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We never see Rosemary's baby.
 
I was surprised by this when I looked at the film last week in preparation
for a class, since, like David, I too had some memory of having seen its
face.  I looked at the film again just now to check and think it's fairly
clear that we do not see R's baby.  This becomes important for the effect
and interpretation of the film.
 
We do, however, see a baby and slit eyes.
 
When Rosemary has gone to another doctor to escape her husband and her
regular doctor, she thinks she is finally safe and rests, perhaps doses,
and has a dream/imagines herself after the baby is born and safe.  We see
her among a group of friends (not people from the coven) holding a healthy
looking baby.  We clearly see the baby's face--normal.  Then she awakens
and her husband and real doctor are there to take her away.
 
When she wakes up after the birth (which we do not see), Rosemary is first
told that the baby, a boy, is fine, then later, when she asks to see it,
that "there were complications" and it is "dead."  She doesn't believe this
and then hears a baby crying in the room next door.  Finally she enters
that apartment through the closet door.  In the main room, the coven is
gathered with a large, black, gauze-covered crib at one side.  Rosemary
moves slowly to the crib, bends down, and draws the black netting aside and
looks.  We see her do this, but not what she sees.  She reacts in horror
and moves away from the crib.  "What have you done to it?  What have you
done to its eyes?"  The coven leader replies: "He has his father's eyes."
There is then a sequence of 1-2 minutes.  Rosemary doesn't want to believe
this.   Her husband was its father!  She is then told the story that Satan
chose her and took her husband's place that evening 9 months earlier.  "No.
It can't be."  "Look at his hands.  Look at his feet."  Rosemary drops the
knife she has been holding and begins to almost faint, as it sinks in and
she begins to realize that what they say is true.  At this point,
double-imaged over/behind a close up of her face is a set of eyes with
vertical slits.  This image is recognizable for only 1/2 second or so.
(This part of David's memory is correct.)  These eyes are, however, those
of the father.  First, it is not a baby's face/forehead that's seen.
Second, here Rosemary remembers/senses what happened to her that night she
conceived--the face/eyes of who it was, confirming both that Satan is its
father (and she its mother).  Her "swoon" is the realization of this fact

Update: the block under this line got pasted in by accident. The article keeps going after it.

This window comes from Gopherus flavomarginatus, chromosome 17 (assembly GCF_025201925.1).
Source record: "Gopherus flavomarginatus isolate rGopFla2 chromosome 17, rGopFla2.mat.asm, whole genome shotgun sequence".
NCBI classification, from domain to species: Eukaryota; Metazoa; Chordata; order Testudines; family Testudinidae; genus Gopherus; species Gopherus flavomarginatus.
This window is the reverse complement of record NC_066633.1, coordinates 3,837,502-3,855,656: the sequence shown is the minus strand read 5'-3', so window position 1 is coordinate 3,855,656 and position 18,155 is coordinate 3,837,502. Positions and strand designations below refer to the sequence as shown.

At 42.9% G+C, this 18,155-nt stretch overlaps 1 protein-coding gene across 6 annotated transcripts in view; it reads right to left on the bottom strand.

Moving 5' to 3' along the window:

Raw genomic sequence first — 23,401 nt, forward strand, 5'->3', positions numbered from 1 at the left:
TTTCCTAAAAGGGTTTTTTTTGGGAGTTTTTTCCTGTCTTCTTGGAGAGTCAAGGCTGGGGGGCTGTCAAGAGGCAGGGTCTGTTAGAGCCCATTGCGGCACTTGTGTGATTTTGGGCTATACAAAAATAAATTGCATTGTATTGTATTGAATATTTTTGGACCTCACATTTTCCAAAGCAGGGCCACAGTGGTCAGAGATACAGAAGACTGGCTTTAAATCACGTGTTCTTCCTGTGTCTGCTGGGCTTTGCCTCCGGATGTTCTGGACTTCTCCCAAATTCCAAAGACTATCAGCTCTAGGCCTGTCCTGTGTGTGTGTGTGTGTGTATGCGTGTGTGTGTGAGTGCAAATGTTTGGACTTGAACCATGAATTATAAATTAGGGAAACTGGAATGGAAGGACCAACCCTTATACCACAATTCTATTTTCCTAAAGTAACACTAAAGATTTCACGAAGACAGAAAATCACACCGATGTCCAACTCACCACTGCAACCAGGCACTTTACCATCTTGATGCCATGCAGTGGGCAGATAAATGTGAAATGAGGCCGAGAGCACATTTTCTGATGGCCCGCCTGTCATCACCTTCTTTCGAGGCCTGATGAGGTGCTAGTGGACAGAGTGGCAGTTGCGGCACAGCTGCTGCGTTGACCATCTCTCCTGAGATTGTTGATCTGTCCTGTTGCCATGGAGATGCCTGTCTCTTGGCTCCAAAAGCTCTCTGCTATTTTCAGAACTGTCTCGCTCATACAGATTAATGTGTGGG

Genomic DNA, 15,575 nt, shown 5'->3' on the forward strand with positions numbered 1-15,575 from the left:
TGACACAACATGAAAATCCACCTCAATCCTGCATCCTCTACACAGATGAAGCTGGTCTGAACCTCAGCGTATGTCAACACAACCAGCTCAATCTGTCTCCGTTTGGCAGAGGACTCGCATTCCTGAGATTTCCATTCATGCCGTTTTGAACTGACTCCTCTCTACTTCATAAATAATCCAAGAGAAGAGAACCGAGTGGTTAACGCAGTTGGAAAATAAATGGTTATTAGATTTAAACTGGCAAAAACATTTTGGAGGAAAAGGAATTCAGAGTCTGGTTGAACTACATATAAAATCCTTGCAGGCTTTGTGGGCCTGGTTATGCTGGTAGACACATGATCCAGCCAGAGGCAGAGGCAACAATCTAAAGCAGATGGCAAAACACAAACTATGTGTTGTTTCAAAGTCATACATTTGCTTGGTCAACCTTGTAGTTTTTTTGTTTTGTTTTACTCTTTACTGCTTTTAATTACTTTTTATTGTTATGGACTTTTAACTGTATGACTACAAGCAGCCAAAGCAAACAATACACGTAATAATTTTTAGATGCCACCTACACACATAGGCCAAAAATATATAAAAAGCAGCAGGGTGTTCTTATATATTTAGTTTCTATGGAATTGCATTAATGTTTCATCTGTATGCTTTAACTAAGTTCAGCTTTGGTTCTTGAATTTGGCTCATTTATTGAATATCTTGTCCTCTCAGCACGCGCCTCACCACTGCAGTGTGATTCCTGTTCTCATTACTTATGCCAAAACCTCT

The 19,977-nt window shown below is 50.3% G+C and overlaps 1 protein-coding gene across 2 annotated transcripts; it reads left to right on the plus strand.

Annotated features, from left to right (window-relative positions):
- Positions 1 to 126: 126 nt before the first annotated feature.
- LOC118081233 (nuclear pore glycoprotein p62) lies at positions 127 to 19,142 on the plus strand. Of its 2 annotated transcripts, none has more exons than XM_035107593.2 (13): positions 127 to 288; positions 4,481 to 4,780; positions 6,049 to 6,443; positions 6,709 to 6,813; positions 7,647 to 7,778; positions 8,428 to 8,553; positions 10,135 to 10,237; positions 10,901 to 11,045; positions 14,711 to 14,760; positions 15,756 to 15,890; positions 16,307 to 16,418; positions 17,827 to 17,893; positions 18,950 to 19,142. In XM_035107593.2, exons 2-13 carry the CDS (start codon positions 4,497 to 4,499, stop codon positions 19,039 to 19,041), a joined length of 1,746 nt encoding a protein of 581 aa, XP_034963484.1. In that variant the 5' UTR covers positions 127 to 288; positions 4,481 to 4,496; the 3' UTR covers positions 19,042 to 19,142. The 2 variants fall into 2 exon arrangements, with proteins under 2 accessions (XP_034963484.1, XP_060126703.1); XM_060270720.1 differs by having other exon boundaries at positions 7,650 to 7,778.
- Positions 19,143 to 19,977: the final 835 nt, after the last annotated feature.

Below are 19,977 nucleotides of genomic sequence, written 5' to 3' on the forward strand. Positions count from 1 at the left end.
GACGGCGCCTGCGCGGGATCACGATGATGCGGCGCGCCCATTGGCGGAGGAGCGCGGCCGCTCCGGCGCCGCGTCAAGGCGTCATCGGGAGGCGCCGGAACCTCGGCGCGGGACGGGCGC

and the "eyes" are an image/memory of Satan she had seen then and now
recalls, rather than of the baby.  She recovers and the film ends with her
going to the crib when the baby cries, rocking it, bending down to it, and
smiling--accepting it as her baby.*  The final shot is an elevated exterior
of the building with a lullaby on the soundtrack.
 
*This entire scene once she passes through the closet is a
repetition/parallel scene to that of the ceremony/rape scene 9 months
earlier (in which the face/forehead with the slit eyes also appears,
intercut between shots of her face so that she is looking directly into it,
and it is valuable to compare the two scenes visually.  In the first,
Rosemary is not completely unconscious, so that in the second she has the
sense of having been in that apartment with those people before.  This
builds to her final realization/acceptance that what had appeared to be a
bad dream was in fact real.*
 
That we don't see Rosemary's baby, especially its face, shifts the point of
final horror in the film.  As the camera begins to move from Rosemary's
(now a madonna's) face at the end, we expect, even hope, that the final
shot will be of the baby.  The camera moves downward but then stops at the
window, then cuts to outside.  The horror then is not what Rosemary's baby
looks like/is but what Rosemary looks like/is.  It lies in the fact that
she has moved from her first face of shock and fright (before what is evil)
to her final face of motherhood and acceptance, even love--love of/for THIS
something (what has happened to the evil? where has it gone?).   The
possibility of this transition is where the true terror in the film is.  If
we were given a view of Rosemary's baby, especially as a final shot, this
effect would be dissipated or even cancelled.
 
Jesse Kalin
Vassar College
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